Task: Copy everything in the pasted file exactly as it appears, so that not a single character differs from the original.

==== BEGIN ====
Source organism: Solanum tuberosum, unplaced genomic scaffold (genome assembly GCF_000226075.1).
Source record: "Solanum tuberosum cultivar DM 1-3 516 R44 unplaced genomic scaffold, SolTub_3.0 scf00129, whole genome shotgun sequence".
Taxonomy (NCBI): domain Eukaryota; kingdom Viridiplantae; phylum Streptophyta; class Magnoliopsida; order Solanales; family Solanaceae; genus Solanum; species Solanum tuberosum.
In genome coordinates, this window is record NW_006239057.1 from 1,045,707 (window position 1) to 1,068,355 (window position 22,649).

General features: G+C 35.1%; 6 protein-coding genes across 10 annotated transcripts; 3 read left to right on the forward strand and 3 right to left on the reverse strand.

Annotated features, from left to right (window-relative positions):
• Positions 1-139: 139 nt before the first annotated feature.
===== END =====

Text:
Source organism: Solanum tuberosum, unplaced genomic scaffold (genome assembly GCF_000226075.1).
Source record: "Solanum tuberosum cultivar DM 1-3 516 R44 unplaced genomic scaffold, SolTub_3.0 scf00129, whole genome shotgun sequence".
Taxonomy (NCBI): domain Eukaryota; kingdom Viridiplantae; phylum Streptophyta; class Magnoliopsida; order Solanales; family Solanaceae; genus Solanum; species Solanum tuberosum.
In genome coordinates, this window is record NW_006239057.1 from 1,045,707 (window position 1) to 1,068,355 (window position 22,649).

General features: G+C 35.1%; 6 protein-coding genes across 10 annotated transcripts; 3 read left to right on the forward strand and 3 right to left on the reverse strand.

Annotated features, from left to right (window-relative positions):
• Positions 1-139: 139 nt before the first annotated feature.